Such changes, though, could increase oil demand, cause a loss of power, and also increase space requirements. That is why in some cases, geometric modifications of bearings in operation in turbomachinery are not feasible.
Eddy Grooves Improve Safety, Performance
Eddy grooves are a hydrodynamic bearing feature that improve operational safety and performance. The effectiveness of this technology was proved experimentally and a significant reduction of maximum bearing temperatures due to eddy grooves was achieved, especially at higher bearing loads, under otherwise identical operating conditions. The reduced bearing temperatures, induced by eddy grooves, can be utilized to:
■ Increase the safety margin of the bearing and slow down the lubricating oil aging.
■ Operate bearings at higher loads without an increase of maximum temperatures.
■ Decrease the bearing diameter or the axial length to reduce the power loss and the necessary rate of oil supply without an increase of maximum bearing temperatures.
New technology is being used along with traditional design adaptations in rotating equipment. Miba Industrial Bearings produces hydrodynamic bearings and labyrinth seals used in turbines, compressors, generators, motors, and industrial pumps, along with fluid film bearings used in power generation as well as in the oil and gas industry and the petrochemical industry.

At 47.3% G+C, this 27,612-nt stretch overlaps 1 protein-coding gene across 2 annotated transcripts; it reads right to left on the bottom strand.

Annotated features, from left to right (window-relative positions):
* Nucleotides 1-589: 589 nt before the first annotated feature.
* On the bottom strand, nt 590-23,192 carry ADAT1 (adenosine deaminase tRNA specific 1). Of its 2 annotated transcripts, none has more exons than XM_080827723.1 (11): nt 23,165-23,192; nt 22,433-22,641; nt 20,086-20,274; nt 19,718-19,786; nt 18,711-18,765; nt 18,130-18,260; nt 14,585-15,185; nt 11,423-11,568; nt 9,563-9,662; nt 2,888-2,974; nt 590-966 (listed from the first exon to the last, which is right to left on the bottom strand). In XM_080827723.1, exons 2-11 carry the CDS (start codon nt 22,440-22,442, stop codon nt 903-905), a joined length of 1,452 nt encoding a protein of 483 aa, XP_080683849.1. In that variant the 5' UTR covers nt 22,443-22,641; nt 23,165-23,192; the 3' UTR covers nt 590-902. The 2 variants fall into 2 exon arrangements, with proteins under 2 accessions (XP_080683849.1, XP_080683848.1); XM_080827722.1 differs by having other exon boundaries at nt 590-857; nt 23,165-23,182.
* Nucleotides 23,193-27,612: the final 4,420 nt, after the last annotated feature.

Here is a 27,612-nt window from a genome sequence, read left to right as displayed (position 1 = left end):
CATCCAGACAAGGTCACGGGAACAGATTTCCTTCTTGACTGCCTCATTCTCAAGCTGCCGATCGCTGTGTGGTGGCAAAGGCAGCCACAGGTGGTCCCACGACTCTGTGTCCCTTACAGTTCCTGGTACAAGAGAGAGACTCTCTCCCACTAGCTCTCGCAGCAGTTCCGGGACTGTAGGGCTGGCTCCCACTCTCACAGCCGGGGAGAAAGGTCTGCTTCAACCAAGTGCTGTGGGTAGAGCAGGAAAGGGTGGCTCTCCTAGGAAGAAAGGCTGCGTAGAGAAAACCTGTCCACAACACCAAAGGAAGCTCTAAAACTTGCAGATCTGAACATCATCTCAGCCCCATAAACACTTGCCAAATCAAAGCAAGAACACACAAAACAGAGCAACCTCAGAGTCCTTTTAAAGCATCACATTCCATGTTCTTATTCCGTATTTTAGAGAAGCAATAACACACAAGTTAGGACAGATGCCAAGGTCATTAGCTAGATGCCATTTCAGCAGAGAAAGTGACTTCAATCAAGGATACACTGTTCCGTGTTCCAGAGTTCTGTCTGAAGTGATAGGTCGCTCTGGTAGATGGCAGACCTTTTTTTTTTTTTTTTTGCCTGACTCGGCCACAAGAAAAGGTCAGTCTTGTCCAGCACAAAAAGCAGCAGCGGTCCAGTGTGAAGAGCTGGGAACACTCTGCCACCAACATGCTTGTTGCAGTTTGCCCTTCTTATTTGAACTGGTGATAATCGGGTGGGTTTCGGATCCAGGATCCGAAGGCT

In Miba’s designs, robust grooves are machined into a specific area of the bearing material (Figure 2). The grooves are optimized to disturb the laminar lubricant flow, which is converted into a turbulent flow. This creates a cooling effect by improving temperature exchange between cooler oil near the shaft and warmer oil near the bearing surface.
2. These radial tilting pads are equipped with Miba-designed eddy grooves, which are machined into an area of the bearing material. Courtesy: Miba Industrial Bearings